The classic team role-playing game of conspiracy and strangeness
FROM RUSSIA WITH LOVE
6.30 pm, 9th July 1999
'Follow those cars!' yelps Stuart at the swarthy taxi-driver, who does not bat an eyelid but swings the wheel sharply around.
'What is happening?' asks Rakim confusedly. 'It would be safer to go the other way - those are mafiya cars, Stuart.'
'I'll explain later!' Stuart says. 'Get out now if you're worried - but I have to stay after them, it's very important.' He thrusts a handful of dollars at the cabbie who makes them disappear without seeming to have noticed them at all.
The Libyan students peer alarmedly at the rate the grey buildings are racing by outside the window, and decide that staying in the car may be the less dangerous option.
In the Square, meanwhile, Kris pulls out her camera and starts snapping busily away, although given the dimness she is not too sure how well the pictures will come out at this distance. Grace meanwhile scurries for a telephone box and starts chattering excitedly in Russian into the receiver, informing the police of what is transpiring.
The firefight is over very quickly, with the guards on the mausoleum itself all down, and those on top of the Kremlin wall ignoring the whole thing. Mikhail Botkin (for it is he) and his goons spill out of the cars, an two of them unload a large wicker basket affair from the back of the van.
'We wait here,' says the taxi driver suddenly, glancing at Stuart in the rear-view mirror, and he pulls over sharply by the side of the Moscow City Museum, at the edge of the square, throwing all his passengers together. As Stuart starts to protest, he adds pleasantly 'Unless you are wanting to be killed,' pointing out the large numbers of guns being carried by the mafiya types.
Kris comes over to the taxi, having caught sight of Stuart's dreadlocked features peering lemur-like through the grimy window. 'Best keep out of sight for the moment,' she says conversationally. 'Any room for me and Grace in there?'
'Will be extra fare,' chips in the taxi driver.
Kris sees the license dangling from his mirror: Marevich Ahrgabad Moudlyakov. 'Maybe not, then, it looks a bit cramped already. We'll keep an eye on what happens here.'
She glances rather disparagingly at the worried students, as Grace comes over slowly. 'That was strange. The police said they'd come and see, but they didn't sound very excited.'
'What did you say?'
'I said "Red Square, people killed, hurry!" - that sort of thing.'
'That is not really news,' says Rakim bravely. 'It happens every day somewhere.'
Katrina glances around with a resigned look on her face. With a well-practised sigh, she somehow manages to convey impatience, frustration and weariness. One word hisses from between her teeth: 'Men.'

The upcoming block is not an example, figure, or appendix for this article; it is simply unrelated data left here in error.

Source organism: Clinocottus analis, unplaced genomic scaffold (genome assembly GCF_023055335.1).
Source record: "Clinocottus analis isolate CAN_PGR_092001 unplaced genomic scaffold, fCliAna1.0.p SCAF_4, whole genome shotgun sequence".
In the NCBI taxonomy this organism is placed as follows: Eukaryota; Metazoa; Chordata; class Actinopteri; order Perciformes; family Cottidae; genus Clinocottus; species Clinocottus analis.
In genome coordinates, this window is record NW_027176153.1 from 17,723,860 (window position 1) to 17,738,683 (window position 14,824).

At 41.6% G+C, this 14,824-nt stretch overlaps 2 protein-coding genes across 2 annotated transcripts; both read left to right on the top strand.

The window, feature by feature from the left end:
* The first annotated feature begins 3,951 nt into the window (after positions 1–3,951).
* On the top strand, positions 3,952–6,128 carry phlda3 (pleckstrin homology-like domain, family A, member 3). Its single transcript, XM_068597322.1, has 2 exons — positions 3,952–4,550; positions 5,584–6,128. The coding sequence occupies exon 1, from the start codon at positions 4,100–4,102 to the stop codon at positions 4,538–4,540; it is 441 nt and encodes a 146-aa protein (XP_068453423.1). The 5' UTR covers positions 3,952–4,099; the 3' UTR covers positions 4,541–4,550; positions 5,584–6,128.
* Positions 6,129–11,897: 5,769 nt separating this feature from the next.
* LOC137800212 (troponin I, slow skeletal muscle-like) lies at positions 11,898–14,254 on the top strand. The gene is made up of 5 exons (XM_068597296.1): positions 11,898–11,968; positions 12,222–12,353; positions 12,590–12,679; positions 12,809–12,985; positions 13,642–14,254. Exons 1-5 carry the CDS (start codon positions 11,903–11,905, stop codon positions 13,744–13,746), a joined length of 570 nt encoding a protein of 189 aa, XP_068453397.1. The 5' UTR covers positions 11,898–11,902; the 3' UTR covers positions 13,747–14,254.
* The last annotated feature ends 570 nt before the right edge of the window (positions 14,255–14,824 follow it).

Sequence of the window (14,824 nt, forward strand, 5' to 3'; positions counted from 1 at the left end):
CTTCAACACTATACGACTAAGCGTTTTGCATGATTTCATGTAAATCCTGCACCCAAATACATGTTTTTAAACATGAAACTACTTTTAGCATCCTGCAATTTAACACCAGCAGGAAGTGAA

Shifting the automatic to her coat pocket, she sets off down the street, muttering darkly under her breath, only to stop abruptly after no more than fifty yards. Leaning against a telephone box is the unmistakable form of Jeffrey's Harley, with the only slightly more mistakable form of a small child perched on the seat making vigorous bbrrming noises.
Katrina, approaching, jerks her head in the universal motion that means Scram - for a second it seems the urchin will argue, but then it notices the five-dollar bill protruding from Katrina's fingers, wisely decides to cut its losses, and with a snatch is gone.
For a second a smile ghosts across her lips, as though she is remembering something familiar. Delving quickly into her bag she removes a makeup bag, flipping it open to reveal a lipstick, perfume, eyeshadow, blusher, spanners, screwdrivers and a collection of small knives. Whistling quietly, she efficiently disables the steering lock and hotwires the Harley. Bike security always was a joke.
Throwing everything back into her bag, Kat straddles the bike, reaching into an inner jacket pocket to retrieve a pair of sunglasses and donning them one-handed in a practised manner. 'It's after dark, I'm on a high-performance bike in Moscow, and I'm wearing sunglasses. Sweet!'
A red tail light vanishes in the direction of Red Square.
'Here, have some more of this wine.' Gino urbanely pours for the tour guide Galina. She has now reached the slightly drunken state that he hopes will induce compliance.
'Thank you! You are very kind. Are all Americans as kind as you? We were told when we were children that the West was the home of selfishness.'
'You wouldn't be too far wrong, there,' muses Gino, thinking in particular of his cousin Paulie. 'but listen - Lenin's body! I've been hearing all these exciting rumours about it!'
'Oh, yes, there have been a lot of stories. People have been healed by it, one old woman was restored her sight. These Germans, they are measuring it now, to measure how magic it is.'
'Has there been any other odd interest in it?'
'That depends what you mean by odd. The Party are always interested in it, of course. And the Army are guarding it. But I have not seen any other strange groups of people snooping around it, if that is what you mean.'
The mafiya trundle the wicker basket into the mausoleum, and a few minutes pass, while others of them watch the square warily. The sounds of police sirens are heard off in the distance, and a sense of urgency develops.